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Thread: be/go

  1. #1
    yahyapmb is offline Newbie
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    be/go

    What is exactly the difference between "He had been to the barn." and "He had gone to the barn." Thanks.

  2. #2
    J&K Tutoring Guest

    Re: be/go

    1. He had been to the barn. He was there at one time in the past, but he is not there at the (past) time referenced. I could tell he had been to the barn by the smell of his clothes.

    2. He had gone to the barn.
    a. It might mean the same as #1. He had gone to the barn and returned to the house by the time I got home.
    b. It might mean he was still there: I asked Mother where Tom was. She said he had gone to the barn.

  3. #3
    yahyapmb is offline Newbie
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    Re: be/go

    My problem is with the preposition "to". let me tell in this way: what is the difference between "He had been to the barn" and "He had been in the barn". Thanks again.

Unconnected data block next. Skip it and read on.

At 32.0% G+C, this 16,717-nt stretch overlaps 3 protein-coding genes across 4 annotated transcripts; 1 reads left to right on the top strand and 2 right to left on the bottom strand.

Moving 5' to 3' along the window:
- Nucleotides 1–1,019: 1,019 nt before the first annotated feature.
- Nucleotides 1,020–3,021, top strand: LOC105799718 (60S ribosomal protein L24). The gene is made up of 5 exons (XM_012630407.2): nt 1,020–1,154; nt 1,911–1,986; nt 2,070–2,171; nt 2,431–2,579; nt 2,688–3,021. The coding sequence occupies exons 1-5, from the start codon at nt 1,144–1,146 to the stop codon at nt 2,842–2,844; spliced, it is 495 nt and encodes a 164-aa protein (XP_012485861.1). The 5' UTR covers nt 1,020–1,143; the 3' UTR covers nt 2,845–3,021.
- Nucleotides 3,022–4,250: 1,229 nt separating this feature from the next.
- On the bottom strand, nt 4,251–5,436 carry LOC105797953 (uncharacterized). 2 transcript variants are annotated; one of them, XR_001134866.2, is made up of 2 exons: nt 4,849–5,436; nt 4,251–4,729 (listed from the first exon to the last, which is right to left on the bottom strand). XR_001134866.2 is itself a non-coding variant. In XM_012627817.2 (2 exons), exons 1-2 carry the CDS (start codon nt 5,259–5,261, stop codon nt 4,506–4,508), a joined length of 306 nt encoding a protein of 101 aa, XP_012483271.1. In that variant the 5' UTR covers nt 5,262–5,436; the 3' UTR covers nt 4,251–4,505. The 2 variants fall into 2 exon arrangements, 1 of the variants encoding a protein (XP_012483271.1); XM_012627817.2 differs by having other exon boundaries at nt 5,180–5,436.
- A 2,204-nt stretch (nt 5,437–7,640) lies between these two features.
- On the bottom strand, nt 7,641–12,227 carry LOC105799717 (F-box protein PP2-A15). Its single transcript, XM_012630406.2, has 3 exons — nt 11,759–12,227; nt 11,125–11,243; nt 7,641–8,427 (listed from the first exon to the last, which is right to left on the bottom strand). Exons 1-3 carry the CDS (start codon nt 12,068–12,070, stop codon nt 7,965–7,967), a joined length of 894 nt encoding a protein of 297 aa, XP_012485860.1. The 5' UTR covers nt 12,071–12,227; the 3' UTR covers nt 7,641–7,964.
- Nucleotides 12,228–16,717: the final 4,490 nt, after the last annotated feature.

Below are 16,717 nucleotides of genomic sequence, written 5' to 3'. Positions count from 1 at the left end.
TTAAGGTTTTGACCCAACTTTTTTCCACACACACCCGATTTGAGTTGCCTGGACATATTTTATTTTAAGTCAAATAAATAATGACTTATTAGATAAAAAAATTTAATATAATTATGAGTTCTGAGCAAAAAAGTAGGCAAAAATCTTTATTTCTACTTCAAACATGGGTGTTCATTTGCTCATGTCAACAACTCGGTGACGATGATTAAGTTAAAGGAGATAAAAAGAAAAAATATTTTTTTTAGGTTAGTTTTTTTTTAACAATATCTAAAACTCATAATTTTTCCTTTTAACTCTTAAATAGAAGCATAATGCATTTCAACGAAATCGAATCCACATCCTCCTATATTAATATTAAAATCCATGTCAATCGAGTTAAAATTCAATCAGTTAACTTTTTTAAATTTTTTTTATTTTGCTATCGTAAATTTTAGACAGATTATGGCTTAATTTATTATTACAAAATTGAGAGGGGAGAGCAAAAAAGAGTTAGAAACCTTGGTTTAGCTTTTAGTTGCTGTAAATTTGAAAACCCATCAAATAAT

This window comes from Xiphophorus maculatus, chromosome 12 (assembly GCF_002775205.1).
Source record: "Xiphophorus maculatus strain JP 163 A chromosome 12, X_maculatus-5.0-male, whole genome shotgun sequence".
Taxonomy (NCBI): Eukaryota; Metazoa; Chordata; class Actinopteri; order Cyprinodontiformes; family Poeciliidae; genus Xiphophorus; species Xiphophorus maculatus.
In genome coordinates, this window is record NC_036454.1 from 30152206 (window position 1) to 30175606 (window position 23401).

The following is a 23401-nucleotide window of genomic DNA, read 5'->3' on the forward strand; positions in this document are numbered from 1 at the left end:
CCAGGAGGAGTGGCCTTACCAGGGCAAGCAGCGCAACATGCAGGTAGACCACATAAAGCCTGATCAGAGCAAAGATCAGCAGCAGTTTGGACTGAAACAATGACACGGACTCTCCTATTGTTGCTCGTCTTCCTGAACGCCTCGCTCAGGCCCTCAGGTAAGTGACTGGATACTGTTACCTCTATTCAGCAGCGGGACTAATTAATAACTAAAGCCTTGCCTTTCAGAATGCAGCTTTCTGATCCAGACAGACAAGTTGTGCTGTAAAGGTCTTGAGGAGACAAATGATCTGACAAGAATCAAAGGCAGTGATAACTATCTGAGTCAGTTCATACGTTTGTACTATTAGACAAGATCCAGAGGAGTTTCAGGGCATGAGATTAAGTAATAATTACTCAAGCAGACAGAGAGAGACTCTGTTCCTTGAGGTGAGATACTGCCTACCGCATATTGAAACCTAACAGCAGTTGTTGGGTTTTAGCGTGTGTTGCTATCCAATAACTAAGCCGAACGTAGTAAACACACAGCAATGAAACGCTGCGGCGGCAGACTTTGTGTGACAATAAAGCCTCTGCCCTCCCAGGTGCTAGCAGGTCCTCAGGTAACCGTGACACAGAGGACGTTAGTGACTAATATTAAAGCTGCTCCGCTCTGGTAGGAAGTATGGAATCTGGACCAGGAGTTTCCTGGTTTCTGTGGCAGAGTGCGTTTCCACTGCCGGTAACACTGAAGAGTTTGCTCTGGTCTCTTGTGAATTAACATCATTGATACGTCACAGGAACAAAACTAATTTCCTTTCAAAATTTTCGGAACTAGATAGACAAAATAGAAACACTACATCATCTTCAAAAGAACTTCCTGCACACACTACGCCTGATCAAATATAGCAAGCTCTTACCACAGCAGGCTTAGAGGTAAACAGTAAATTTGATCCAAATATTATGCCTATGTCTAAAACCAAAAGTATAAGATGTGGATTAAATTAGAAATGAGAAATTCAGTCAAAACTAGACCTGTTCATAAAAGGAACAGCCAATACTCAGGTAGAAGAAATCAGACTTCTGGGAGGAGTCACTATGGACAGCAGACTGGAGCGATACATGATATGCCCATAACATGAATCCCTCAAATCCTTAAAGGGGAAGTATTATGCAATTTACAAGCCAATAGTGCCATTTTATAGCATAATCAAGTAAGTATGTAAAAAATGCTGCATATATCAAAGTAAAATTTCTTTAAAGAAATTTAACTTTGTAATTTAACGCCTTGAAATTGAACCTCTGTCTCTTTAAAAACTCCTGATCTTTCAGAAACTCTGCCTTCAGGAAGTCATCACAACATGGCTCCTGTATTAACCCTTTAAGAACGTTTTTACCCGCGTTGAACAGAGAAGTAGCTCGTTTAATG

4. #4
    GoesStation is offline Moderator
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    Re: be/go

    Quote Originally Posted by yhaypmb View Post
    My problem is with the preposition "to". Let me tell in say it this way: what is the difference between "He had been to the barn" and "He had been in the barn"? Thanks again.
    The first means he had been close to or inside the barn. The second means he had been inside it.
    I am not a teacher.

  5. #5
    teechar's Avatar
    teechar is offline Moderator
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    Re: be/go

    I agree with the subtle distinction explained above by GoesStation. However, I think a barn is not the best example to use here.

    Consider:

    He had been to the White House. [near or inside]
    He had been in the White House. [inside]

    He had been to the Eiffel Tower. [near or inside]
    He had been in the Eiffel Tower. [inside]

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